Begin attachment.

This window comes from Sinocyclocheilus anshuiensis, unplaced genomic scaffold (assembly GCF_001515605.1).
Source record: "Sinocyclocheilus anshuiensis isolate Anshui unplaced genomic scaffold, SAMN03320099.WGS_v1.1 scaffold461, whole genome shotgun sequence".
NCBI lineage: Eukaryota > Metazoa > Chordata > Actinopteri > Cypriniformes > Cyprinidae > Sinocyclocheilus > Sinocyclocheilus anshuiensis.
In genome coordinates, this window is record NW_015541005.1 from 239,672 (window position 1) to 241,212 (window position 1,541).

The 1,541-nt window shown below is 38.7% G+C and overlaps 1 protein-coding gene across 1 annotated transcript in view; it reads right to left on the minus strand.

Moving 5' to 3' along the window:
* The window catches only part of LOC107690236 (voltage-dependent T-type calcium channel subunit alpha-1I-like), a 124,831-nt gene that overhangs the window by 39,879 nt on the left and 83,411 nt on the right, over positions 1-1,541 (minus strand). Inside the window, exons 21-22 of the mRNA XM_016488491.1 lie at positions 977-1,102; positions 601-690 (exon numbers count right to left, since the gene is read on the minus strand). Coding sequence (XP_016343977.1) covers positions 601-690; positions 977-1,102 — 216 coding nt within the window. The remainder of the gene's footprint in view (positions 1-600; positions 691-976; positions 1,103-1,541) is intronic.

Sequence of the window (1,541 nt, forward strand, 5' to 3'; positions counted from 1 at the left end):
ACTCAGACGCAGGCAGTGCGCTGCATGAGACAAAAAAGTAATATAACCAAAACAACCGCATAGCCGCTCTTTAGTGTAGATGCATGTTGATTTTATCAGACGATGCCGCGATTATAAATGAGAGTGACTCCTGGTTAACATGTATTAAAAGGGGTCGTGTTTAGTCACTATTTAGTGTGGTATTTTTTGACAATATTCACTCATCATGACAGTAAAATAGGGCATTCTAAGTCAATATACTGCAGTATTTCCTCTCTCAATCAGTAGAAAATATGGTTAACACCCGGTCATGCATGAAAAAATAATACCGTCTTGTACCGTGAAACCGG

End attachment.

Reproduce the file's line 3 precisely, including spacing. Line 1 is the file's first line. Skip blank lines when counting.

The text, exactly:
NCBI lineage: Eukaryota > Metazoa > Chordata > Actinopteri > Cypriniformes > Cyprinidae > Sinocyclocheilus > Sinocyclocheilus anshuiensis.